This period is known by a number of titles – Baroque, Colonial, and Georgian among them. In the early 1700’s the dominant item of women’s dress was the mantua, which was an overdress worn over a stomacher and petticoat that was at the sides and often had a train. This form of dress developed into the petticoat and robe with stomacher that many people now recognize as “Colonial” or “Marie Antoinette”.
An important feature that defines this period is the shape of the corset. The corset (or stays) were heavily boned with either whalebone or reed. At the sides of the front, the boning of the stays slants towards the center front resulting in a cone shape. The petticoat was intended to be seen, as the robe worn over it was open in the front. The robe had a bodice that often did not close in front – this area would then be filled in with a triangular stomacher. The skirts of the robe were attached and open in front. The edges of these skirts, the bodice of the robe, and the petticoat were often decorated with ruffled strips of fabric called rusching. The robe had sleeves that were 3/4 length, coming just below the elbow. These sleeves were usually worn with ruffles made of lace or embroidered linen know as engageante (sleeve ruffles). By the end of the century the fashionable sleeve was long and fitted.
In the early decades of the 18th century the petticoats were round. By the 1730’s this had evolved into what the Victorians dubbed “panniers” – hooped petticoats that were wide on the sides and relatively flat in the front and back. This shape had a big advantage in that it showed off the decorations on the skirts of the robe. By the 1780’s the fashionable shape changed to a full skirt with a bustle pad in the back. The skirts of the robe were then drawn up with loops on the inside. This style was known as the polonaise. Clothing styles changed dramatically following the French Revolution in the 1790’s. The waistlines of the gowns rose very high until they were just under the bust line. This is the Empire style that arose due to Greek influences. The city of Pompeii was discovered at this time and created a fascination with all things “Grecian”. This style dominated the early decades of the 19th Century.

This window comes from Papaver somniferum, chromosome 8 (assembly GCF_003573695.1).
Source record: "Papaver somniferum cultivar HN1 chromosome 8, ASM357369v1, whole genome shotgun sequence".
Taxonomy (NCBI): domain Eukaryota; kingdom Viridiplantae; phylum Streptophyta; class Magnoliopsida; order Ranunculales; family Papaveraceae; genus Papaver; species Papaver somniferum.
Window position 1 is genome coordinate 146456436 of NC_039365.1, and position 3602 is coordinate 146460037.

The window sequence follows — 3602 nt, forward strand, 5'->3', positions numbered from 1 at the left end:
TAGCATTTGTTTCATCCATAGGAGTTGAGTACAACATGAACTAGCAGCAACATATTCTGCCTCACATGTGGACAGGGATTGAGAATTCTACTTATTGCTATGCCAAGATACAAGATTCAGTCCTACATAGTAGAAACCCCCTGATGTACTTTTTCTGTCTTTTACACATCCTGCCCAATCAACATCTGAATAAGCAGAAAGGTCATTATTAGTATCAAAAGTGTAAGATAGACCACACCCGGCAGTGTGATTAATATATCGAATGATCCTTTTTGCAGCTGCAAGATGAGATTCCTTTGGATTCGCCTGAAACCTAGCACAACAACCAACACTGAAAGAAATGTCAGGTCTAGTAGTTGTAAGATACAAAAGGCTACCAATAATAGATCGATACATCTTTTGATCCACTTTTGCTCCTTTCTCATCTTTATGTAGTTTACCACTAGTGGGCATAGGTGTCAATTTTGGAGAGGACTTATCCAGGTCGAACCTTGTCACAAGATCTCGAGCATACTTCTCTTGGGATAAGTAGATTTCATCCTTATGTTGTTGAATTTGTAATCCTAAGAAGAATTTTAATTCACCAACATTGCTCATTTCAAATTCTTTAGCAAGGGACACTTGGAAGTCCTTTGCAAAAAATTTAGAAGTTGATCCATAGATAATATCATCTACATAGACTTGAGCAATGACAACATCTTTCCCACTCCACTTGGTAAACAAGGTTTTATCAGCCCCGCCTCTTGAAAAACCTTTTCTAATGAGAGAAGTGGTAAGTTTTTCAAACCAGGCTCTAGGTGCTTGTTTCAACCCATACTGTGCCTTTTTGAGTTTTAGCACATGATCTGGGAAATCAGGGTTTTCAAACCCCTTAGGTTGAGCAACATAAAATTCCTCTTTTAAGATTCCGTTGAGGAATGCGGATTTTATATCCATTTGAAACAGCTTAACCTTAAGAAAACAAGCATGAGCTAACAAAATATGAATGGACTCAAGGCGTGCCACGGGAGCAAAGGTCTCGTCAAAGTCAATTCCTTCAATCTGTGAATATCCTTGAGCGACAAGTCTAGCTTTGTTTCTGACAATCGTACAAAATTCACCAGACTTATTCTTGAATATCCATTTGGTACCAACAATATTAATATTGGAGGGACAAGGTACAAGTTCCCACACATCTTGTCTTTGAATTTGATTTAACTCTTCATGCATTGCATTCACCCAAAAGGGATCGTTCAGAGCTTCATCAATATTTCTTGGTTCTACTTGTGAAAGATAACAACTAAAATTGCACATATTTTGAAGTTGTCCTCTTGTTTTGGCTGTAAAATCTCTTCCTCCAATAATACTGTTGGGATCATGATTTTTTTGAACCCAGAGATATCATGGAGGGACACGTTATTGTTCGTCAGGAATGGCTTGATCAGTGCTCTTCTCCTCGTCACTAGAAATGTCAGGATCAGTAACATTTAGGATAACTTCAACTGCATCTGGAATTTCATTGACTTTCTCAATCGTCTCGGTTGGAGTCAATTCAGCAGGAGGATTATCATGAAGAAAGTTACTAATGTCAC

Men’s clothing consisted of a shirt, breeches, a waistcoat, and an overcoat. The breeches came to just below the knee. It was fashionable to show off your calves and if you were not blessed with nice muscular ones, you could stuff your hose with horsehair! The shirt was considered an undergarment and very few men would go out without at least a waistcoat over it. The waistcoat could either have sleeves or not. It buttoned down the front and covered the top of the breeches. In the early to mid part of the century the waistcoat was thigh length and straight in front. In the 1770’s the waistcoat was shorter and often the bottom front was cut to slant towards the sides. A neck stock with or without ruffles was worn around the neck, and sometimes a cravat. A cravat is a scarf like piece of silk that is tied around the neck – there are many ways to tie a cravat. The cravat is the ancestor of the modern neck tie.
The coat began the century as a long outer garment – it usually came down to the bottoms of the breeches. The skirts of the coat were very full in the early part of the century. By mid century the cut was straighter, and by the 1780’s was cut away at the front and often did not button closed at all. This style showed off the waistcoat to great advantage, and often the waistcoat, the front opening of the coat, and the pockets of both garments were decorated with embroidery and/or braid.